In the most recent chapter of a trade mark dispute that has spanned more than two decades, the United States District Court has upheld a Trademark Trial and Appeal Board decision to cancel six trade mark registrations of the word REDSKINS and variants thereof owned by the Washington Redskins American football team. Despite the team maintaining that the name honors Native Americans, it was held that the marks may be perceived as disparaging or offensive to this racial group and thereby not registrable pursuant to Section 2(a) of the Lanham Act.
Whilst the majority of, if not all, Australian sporting teams have inoffensive names, this decision acts as a reminder for business owners in Australia that to be legally protected, they need to consider several factors before selecting a potentially controversial trade mark.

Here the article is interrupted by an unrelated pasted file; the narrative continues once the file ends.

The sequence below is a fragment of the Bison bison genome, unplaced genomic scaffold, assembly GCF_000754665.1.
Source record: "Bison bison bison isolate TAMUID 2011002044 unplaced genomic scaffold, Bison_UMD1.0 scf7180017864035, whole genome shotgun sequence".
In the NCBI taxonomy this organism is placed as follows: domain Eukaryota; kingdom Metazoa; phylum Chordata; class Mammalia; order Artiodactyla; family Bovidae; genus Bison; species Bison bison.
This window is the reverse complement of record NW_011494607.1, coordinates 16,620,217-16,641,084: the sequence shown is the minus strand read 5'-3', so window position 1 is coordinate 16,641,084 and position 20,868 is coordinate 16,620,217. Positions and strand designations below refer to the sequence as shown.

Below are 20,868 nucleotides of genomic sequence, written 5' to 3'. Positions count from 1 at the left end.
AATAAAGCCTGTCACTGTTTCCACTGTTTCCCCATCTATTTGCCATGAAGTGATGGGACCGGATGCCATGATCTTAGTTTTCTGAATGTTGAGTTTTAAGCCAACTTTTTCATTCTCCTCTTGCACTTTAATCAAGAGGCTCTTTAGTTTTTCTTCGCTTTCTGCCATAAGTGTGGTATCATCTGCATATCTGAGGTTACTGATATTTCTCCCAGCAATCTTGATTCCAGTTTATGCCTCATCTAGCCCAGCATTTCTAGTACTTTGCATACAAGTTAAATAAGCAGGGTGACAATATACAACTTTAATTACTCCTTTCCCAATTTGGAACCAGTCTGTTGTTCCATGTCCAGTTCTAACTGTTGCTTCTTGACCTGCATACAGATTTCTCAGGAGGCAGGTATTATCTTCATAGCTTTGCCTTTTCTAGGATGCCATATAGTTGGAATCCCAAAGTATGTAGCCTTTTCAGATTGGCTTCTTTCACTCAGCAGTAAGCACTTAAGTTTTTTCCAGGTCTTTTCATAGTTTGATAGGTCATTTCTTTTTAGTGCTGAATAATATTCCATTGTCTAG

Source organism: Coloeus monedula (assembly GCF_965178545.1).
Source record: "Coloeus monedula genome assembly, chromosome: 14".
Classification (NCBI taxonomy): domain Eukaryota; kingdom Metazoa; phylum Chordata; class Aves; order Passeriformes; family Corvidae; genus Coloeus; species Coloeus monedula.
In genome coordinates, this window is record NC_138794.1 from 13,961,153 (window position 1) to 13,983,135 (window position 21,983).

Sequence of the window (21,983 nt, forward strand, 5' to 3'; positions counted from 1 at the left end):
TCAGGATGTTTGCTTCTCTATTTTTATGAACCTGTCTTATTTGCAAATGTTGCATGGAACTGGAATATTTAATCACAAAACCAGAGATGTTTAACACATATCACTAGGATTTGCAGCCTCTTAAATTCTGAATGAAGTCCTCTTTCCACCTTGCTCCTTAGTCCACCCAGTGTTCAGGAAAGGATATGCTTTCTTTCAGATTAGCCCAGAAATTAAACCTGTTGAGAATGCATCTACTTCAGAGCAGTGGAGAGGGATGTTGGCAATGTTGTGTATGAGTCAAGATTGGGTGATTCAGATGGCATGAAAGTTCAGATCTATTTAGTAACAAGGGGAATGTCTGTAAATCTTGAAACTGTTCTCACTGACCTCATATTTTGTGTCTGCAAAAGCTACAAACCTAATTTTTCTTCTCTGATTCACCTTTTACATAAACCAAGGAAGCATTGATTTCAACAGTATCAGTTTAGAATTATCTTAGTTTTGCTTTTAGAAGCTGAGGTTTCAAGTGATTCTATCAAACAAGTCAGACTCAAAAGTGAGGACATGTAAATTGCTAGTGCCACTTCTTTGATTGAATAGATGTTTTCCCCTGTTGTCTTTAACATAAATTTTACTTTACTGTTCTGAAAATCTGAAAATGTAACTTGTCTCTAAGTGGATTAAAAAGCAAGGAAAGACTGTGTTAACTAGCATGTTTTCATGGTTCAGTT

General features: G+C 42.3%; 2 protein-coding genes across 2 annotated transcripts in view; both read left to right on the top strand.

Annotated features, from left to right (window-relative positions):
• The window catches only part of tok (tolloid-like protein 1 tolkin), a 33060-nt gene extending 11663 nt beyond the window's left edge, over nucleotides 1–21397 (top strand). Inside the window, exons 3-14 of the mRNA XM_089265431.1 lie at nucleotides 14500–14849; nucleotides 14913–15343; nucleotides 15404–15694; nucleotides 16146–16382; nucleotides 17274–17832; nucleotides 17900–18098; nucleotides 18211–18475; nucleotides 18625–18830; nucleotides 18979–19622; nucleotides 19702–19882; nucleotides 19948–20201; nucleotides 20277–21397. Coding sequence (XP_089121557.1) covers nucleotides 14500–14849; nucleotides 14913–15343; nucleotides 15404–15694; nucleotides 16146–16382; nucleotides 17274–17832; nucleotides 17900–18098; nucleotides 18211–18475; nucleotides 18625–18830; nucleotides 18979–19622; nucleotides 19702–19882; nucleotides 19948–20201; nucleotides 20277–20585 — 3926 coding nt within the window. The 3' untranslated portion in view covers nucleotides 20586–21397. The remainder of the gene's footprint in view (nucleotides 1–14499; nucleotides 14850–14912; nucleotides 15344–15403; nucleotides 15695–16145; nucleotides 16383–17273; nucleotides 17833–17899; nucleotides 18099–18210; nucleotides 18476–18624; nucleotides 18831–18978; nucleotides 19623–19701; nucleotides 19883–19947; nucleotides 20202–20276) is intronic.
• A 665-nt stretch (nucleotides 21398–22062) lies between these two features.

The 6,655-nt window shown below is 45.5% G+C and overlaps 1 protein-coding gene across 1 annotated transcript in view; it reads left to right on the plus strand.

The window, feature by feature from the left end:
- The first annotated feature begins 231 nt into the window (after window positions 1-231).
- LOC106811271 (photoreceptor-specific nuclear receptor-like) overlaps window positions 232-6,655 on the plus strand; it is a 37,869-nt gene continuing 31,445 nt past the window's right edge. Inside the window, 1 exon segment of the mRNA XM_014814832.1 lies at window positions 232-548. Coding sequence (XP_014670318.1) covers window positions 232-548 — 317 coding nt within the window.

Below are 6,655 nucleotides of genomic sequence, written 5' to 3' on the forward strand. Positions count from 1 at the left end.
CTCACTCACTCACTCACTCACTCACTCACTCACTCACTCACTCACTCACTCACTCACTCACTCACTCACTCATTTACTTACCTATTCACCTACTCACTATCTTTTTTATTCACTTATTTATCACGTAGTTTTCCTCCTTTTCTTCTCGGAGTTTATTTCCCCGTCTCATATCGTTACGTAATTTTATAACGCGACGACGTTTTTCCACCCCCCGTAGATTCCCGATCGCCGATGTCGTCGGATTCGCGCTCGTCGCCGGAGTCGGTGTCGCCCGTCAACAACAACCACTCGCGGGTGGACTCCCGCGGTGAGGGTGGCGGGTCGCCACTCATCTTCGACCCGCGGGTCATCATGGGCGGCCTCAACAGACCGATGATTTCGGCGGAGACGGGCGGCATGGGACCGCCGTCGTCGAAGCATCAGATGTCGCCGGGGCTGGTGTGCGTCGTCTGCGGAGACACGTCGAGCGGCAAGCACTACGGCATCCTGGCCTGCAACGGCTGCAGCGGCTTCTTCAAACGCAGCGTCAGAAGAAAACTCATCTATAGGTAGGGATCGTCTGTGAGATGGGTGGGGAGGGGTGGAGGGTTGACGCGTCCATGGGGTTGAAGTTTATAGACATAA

In Australia, like the United States, offensive or so-called “scandalous” trade marks are not registrable. Under Section 42(a) of the Trade Marks Act 1995(Cth) (Act), a trade mark application must be rejected if “the trade mark contains or consists of scandalous matter”. What constitutes scandalous matter is not codified in the Act, but has been left to the Australian Trade Marks Office (ATMO) and the courts to define. Though the case law has set a high bar for refusal, it is nonetheless important to understand what is not likely to be accepted.
The likelihood that the intended consumers, when directly exposed to a trade mark in its normal use, find such a mark offensive, in part determines whether a mark is scandalous pursuant to s 42(a) of the Act.
As such, the specific goods and/or services for which registration is sought have an impact on determining whether a trade mark is scandalous. A trade mark may be found acceptable for use on one set of goods, such as beer, but not another, such as children’s clothing. Furthermore, it is appropriate to consider the normal way in which elements or words of the trade mark are used, their level of acceptance within the community and whether they may offend or shock the ordinary person. In this regard, only a proportion of Australians need be, or are likely to be, offended for a trade mark to be considered scandalous.